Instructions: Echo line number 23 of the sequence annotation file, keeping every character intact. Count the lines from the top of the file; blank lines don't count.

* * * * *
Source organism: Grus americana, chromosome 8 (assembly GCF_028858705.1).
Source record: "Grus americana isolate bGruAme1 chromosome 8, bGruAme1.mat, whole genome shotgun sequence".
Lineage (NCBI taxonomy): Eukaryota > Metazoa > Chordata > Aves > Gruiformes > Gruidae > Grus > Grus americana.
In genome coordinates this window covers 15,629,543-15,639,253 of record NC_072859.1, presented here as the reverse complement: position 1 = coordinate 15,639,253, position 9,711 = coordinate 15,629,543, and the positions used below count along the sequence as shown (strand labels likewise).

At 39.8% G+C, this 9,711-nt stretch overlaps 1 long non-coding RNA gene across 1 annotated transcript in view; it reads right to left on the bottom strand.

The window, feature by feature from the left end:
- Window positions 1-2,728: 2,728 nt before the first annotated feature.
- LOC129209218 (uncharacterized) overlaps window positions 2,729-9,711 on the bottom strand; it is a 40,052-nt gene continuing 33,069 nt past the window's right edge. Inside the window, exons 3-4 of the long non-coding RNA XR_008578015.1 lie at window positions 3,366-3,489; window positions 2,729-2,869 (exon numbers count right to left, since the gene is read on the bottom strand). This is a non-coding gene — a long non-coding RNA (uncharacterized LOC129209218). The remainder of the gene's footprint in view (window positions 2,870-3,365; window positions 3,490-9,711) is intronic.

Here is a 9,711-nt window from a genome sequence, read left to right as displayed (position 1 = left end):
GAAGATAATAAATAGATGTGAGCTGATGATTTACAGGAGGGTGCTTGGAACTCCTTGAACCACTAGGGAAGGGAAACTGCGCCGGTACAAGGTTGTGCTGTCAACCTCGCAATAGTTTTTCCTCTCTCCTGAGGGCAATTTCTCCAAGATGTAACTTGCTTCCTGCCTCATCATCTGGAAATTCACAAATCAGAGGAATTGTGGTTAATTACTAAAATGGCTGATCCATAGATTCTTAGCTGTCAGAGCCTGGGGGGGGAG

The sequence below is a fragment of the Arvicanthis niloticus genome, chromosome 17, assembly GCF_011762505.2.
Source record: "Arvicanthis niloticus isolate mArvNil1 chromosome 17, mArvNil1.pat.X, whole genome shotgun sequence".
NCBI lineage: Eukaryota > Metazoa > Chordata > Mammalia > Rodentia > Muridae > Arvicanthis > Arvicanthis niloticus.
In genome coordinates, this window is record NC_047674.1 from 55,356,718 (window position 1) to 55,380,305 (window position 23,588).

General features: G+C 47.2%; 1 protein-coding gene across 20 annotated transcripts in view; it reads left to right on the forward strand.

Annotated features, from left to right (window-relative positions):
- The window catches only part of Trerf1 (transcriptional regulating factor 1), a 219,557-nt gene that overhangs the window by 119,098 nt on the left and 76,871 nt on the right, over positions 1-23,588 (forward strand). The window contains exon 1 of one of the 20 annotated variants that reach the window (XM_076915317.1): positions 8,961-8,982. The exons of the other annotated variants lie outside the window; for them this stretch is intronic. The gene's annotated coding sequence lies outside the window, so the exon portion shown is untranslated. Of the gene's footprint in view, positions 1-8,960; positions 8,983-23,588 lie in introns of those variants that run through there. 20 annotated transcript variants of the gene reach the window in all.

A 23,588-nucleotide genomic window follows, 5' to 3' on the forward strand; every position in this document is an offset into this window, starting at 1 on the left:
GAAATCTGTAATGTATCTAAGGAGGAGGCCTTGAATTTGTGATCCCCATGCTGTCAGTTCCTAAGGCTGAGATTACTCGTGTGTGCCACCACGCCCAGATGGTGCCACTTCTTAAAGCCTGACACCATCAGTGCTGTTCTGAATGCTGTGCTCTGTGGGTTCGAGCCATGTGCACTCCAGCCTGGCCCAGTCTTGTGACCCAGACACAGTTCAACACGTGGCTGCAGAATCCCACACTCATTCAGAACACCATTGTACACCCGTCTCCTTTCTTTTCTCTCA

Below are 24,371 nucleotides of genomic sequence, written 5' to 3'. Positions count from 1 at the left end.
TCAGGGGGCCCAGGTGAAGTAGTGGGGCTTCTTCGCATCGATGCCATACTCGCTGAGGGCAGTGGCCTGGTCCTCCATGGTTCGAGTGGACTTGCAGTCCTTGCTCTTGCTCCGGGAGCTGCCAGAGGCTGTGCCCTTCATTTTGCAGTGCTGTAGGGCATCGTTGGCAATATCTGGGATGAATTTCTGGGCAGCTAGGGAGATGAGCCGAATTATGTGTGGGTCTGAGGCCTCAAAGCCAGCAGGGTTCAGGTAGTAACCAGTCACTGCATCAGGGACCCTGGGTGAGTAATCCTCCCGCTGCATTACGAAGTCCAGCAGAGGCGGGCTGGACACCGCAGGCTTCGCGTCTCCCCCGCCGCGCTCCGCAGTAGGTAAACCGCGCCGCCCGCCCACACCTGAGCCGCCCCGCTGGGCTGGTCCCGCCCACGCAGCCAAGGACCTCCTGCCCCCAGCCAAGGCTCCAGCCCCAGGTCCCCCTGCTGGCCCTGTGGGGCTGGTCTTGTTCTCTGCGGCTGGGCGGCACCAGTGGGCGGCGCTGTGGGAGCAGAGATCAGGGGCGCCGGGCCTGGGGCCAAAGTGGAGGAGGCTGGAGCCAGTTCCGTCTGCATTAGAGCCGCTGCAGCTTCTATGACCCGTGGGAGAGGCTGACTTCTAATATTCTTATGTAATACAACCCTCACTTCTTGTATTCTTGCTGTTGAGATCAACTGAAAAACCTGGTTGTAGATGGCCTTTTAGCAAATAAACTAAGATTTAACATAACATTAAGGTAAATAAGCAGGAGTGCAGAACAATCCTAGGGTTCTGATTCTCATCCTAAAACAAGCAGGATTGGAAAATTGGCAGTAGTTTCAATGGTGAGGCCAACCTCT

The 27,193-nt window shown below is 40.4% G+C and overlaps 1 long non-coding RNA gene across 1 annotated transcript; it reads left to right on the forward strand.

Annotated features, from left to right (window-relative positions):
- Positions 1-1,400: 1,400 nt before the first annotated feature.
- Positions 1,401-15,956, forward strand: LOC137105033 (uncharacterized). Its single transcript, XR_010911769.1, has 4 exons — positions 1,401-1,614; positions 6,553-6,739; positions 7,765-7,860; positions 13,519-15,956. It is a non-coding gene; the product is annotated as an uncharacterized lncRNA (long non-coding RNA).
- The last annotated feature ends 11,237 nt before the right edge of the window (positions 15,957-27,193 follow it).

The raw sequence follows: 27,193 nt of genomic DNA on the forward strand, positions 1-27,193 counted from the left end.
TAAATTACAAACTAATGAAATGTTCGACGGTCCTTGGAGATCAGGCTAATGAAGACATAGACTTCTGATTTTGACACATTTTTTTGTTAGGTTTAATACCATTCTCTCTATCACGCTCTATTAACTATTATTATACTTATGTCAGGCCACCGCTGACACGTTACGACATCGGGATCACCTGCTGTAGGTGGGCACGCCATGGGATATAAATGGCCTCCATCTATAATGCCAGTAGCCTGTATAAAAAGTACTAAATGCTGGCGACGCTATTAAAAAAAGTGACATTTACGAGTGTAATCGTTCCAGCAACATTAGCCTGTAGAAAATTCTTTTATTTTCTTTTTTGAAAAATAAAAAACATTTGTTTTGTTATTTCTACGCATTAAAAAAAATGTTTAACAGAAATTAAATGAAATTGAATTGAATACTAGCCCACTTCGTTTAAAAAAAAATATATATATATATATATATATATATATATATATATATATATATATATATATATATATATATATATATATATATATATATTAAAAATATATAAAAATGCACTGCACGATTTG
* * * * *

Annotated features, from left to right (window-relative positions):